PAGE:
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Transaortic removal of a large primary sarcoma from the left ventricle assisted by strategic partial resection and endoscopic guidance: a case report



Surgical resection remains the mainstay of treatment for cardiac sarcoma, a rare but lethal disease. Achieving complete removal of a large-sized left ventricular sarcoma remains a challenge even with various surgical approaches that have been employed.

Case presentation

We present a case of a 74-year-old woman with shortness of breath who underwent surgical removal of a primary cardiac sarcoma, measuring 6 × 3.5 × 3 cm, attached to the septum of the left ventricle and caused sub-aortic valve obstruction. Transaortic approach was chosen and the access to this entire huge mass was enabled by using interim partial resection which created a space for further dissection and subsequent deeper endoscopic views. The further dissection was finally able to be advanced on the apex, and the residual mass was completely resected with gross tumor-free margins.


Interim partial resection and endoscopic guidance can highly facilitate the transaortic removal of even large left ventricular sarcomas.

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Cardiac malignancies can be difficult to remove due to their poor margins and infiltration into adjacent structures. Furthermore, access is very challenging, especially when the tumor is located in the left ventricle (LV) and is large in size. The lack of established standards for surgical procedures for these cases further complicates management. Left ventriculotomy is thought to be the most straightforward approache but, with a large incision, carries considerable risks of bleeding, myocardial dysfunction, or fatal ventricular arrhythmia. Transaortic, transmitral, and combined approaches have been also employed, but those cases were limited to the relatively smaller-sized tumors located in the more easily accessible sides of the LV [1, 2]. However, those approaches per se could not provide an adequate surgical view for tumors that extended toward the apical and/or mitral subvalvular region. In this report, we present a rare but representative case of complete transaortic removal of a large LV sarcoma using interim partial resection and endoscopic guidance.

Case presentation

A 74-year-old woman with a history of essential tremor and dyslipidemia presented to the emergency department with shortness of breath. Her electrocardiogram and laboratory panel were normal, but coronary computed tomography (CT) angiography showed a large low attenuation mass on the LV septum (Fig. 1) though there was no significant stenosis in coronary arteries. Transthoracic echocardiography (TTE) revealed severe subvalvular stenosis of the aortic valve (AV) but preserved other valves and LV function. In cine magnetic resonance imaging, the mass was found to be attached to the LV septum, causing dynamic LV outflow tract obstruction (Supplementary video 1).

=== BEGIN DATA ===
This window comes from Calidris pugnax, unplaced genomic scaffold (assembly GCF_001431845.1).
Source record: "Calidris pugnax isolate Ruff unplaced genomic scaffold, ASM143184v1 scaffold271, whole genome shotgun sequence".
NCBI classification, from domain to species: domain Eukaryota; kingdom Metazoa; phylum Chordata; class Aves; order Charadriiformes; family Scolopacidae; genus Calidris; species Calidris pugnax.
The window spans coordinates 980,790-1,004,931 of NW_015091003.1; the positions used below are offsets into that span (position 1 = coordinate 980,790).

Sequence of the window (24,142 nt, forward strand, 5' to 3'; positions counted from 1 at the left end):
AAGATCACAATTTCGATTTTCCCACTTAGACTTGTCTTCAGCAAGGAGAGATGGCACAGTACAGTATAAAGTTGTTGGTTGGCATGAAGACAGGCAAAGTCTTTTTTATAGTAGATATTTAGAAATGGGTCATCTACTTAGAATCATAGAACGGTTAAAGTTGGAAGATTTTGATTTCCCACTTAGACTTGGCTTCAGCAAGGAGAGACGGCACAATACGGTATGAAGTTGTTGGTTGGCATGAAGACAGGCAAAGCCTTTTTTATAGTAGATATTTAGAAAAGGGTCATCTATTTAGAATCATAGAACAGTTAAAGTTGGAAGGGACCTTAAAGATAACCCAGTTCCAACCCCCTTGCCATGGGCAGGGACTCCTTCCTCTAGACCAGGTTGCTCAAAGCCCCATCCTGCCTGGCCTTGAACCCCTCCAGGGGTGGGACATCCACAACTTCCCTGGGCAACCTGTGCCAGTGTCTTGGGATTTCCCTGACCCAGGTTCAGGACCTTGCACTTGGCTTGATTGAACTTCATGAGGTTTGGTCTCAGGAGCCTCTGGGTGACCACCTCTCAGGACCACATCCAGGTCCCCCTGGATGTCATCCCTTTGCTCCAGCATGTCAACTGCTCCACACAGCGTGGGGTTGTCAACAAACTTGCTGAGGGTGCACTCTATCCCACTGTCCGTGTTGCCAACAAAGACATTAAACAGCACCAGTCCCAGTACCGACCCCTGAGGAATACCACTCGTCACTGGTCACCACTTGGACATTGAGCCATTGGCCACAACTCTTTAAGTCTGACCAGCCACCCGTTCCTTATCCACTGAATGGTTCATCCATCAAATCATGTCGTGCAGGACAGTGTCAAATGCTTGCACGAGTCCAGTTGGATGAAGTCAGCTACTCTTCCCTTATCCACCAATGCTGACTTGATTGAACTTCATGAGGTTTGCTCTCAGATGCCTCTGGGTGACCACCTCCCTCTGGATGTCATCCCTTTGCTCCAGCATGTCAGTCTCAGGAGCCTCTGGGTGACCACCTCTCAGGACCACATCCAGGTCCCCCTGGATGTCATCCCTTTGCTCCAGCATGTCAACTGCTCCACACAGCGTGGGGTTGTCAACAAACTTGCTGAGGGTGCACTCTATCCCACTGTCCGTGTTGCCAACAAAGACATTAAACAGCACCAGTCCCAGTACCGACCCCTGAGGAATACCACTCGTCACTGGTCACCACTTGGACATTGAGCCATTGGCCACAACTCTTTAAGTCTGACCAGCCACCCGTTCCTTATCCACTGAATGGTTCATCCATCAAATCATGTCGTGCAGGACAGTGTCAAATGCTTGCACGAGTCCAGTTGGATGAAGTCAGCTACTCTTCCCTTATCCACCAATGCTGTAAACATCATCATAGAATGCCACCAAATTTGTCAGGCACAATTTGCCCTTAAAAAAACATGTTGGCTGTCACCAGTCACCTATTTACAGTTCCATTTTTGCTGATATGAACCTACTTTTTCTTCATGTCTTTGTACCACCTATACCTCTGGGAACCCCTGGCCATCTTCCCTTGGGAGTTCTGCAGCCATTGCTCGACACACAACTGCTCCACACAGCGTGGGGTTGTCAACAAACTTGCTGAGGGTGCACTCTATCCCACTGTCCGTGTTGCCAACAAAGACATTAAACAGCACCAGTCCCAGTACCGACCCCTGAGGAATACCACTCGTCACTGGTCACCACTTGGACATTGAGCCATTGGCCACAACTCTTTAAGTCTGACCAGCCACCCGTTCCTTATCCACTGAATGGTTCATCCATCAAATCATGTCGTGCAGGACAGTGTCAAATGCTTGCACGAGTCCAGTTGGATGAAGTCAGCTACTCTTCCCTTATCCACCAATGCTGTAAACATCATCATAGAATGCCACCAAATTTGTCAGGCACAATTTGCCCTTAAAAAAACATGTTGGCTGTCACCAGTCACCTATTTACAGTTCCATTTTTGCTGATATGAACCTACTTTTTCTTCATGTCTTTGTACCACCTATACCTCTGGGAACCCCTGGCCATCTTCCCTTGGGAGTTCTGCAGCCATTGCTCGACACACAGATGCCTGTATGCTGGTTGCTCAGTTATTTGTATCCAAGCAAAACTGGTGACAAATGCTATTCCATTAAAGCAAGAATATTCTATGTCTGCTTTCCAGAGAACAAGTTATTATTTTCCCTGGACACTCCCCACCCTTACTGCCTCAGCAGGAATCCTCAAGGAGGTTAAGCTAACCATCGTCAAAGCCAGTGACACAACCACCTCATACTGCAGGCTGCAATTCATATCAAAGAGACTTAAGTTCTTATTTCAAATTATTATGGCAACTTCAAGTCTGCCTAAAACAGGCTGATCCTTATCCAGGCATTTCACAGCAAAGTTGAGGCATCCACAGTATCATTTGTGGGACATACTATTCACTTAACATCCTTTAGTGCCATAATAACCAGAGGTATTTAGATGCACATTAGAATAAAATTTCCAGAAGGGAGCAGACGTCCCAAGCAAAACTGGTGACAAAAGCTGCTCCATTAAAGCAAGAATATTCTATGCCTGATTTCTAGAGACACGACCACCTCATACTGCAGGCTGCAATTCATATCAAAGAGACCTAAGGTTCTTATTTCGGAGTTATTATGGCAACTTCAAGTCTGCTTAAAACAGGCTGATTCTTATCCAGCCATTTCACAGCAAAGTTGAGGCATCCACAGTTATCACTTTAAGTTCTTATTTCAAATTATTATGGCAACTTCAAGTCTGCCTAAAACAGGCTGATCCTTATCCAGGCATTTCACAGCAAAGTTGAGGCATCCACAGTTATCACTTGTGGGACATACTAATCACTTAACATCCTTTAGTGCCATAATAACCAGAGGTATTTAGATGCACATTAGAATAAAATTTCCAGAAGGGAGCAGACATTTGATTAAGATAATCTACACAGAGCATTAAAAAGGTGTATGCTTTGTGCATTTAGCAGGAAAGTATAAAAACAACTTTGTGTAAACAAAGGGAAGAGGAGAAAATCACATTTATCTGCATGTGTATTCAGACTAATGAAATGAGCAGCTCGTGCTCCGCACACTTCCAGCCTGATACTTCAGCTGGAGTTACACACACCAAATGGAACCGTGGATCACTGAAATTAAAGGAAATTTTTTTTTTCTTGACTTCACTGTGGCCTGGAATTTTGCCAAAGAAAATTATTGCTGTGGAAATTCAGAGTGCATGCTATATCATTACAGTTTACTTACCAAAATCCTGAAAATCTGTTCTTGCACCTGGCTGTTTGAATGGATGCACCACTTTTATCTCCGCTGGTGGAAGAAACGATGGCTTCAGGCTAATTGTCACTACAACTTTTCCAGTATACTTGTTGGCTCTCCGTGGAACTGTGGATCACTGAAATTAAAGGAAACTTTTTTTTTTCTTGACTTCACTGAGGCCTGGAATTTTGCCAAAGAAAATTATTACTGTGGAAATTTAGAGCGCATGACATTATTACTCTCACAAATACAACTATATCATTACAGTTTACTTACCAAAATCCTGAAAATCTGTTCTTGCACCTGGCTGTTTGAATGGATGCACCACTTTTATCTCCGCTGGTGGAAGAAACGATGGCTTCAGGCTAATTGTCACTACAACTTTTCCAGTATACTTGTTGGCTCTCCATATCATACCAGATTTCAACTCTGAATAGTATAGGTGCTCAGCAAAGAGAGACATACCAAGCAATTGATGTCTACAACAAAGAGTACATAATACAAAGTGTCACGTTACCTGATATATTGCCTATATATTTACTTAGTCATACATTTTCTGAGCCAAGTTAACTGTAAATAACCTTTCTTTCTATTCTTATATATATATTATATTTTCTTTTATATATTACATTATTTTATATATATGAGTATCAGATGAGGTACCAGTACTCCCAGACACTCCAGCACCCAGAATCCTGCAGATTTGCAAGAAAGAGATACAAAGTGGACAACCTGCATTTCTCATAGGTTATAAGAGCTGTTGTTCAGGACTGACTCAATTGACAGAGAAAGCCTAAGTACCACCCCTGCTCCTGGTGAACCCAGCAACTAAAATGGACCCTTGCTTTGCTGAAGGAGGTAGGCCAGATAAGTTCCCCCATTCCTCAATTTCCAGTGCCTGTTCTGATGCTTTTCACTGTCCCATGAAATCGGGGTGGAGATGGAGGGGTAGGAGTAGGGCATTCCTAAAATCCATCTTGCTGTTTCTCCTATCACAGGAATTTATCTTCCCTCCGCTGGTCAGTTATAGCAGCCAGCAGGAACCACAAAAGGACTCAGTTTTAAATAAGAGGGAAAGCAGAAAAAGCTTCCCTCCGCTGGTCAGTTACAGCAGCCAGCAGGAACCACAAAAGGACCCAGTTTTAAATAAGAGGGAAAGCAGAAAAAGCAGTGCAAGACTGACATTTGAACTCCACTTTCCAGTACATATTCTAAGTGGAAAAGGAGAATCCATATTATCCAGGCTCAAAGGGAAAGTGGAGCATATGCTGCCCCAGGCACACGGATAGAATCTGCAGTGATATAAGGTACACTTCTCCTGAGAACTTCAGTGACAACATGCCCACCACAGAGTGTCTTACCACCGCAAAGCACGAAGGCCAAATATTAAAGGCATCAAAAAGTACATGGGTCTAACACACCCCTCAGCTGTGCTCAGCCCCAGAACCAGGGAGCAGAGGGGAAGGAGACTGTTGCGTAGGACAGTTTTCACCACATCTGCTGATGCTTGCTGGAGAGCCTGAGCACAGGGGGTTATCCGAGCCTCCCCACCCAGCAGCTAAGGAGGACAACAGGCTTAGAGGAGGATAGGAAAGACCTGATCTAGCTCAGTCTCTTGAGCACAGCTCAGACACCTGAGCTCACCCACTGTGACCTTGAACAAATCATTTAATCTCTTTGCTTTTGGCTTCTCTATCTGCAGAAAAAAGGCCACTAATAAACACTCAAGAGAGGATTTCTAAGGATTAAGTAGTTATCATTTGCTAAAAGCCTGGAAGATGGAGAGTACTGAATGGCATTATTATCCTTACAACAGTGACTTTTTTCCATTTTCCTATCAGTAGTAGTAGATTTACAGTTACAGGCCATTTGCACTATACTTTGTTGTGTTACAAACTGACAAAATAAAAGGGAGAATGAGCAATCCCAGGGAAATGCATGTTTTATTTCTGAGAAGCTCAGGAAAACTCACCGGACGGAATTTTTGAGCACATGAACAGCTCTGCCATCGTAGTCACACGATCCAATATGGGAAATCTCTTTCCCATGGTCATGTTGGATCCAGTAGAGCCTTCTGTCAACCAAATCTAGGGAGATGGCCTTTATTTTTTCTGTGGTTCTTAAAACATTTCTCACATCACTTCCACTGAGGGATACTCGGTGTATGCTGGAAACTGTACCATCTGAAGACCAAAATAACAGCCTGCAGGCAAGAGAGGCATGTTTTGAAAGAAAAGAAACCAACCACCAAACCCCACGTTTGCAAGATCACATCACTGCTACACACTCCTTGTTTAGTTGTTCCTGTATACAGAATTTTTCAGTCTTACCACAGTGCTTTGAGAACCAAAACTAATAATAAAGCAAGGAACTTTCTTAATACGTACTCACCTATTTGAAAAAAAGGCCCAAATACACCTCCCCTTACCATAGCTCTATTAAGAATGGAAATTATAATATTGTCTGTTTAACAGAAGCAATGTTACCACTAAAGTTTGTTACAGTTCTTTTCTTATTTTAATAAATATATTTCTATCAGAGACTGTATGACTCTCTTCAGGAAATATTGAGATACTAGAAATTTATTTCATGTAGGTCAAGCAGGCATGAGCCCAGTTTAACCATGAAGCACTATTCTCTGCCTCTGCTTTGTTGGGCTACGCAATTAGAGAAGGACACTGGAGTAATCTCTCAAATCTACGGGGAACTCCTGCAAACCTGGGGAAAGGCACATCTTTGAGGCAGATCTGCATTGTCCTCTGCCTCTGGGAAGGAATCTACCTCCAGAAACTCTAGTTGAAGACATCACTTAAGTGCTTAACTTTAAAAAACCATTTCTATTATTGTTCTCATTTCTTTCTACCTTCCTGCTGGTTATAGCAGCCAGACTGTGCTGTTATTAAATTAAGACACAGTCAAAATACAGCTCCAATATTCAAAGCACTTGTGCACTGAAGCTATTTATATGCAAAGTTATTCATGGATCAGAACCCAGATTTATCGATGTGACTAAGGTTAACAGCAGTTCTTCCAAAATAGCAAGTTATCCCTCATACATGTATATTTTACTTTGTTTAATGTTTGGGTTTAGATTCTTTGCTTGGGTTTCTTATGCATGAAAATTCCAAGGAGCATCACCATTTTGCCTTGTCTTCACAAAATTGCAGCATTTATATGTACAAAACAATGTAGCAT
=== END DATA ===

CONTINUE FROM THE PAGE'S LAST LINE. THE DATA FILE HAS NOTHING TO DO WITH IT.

Fig. 1
figure 1

Initial coronary computed tomography angiography showing a mass adherent to the septum in the left ventricular cavity

An urgent operation was performed the following day using a median sternotomy and cardiopulmonary bypass with bicaval cannulation in case we need a combined approach through both the aortic and mitral valves. After the aortic cross-clamping, a “hockey-stick” aortotomy was following the infusion of antegrade del Nido cardioplegic solution. The aortic valve was intact but, the LV outflow tract was obstructed by the LV mass. A partial oblique resection of the mass was first performed to help create a space for further dissection and to obtain deeper endoscopic views. This strategic interim partial resection also facilitated the removal of the entire mass, which would have otherwise been challenging to extract through the relatively much smaller AV orifice. The lowest rectal temperature was 31 °C. The CPB and ACC times were 141 and 76 min, respectively. A 5-mm thoracoscope was used to aid in visualizing the tumor margin. The attached portion of the residual tumor could be safely and clearly dissected out from the LV septum using Metzenbaum scissors and a suction tip (Fig. 2A-C). On gross examination, the tumor size was 6.0 × 3.5 × 3.0 cm, and it had an irregular and smooth surface with a rubbery to firm consistency (Fig. 2D). Frozen section biopsy indicated increased cellularity and spindle cell proliferation, suggesting a malignant rather than benign tumor. The entire mass was confirmed to be a cardiac sarcoma upon pathological examination (Fig. 2E).

Fig. 2
figure 2

Intraoperative thoracoscopic view and gross appearance of the mass. (A) Upper pole of the mass in dark red color (white arrowheads) seen through retracted aortic leaflets. (B) Huge residual LV mass (black asterisk) being removed through the aortic valve. (C) Thoracoscopy shows the apex of the left ventricle (white asterisks) and a clear site of the interventricular septum (white arrows) after resection of the mass. (D) Well-demarcated attachment site of the mass (black arrowheads). (E) Pleomorphic cells with abundant cytoplasm, mitotic features of high-grade sarcoma (H&E, x400)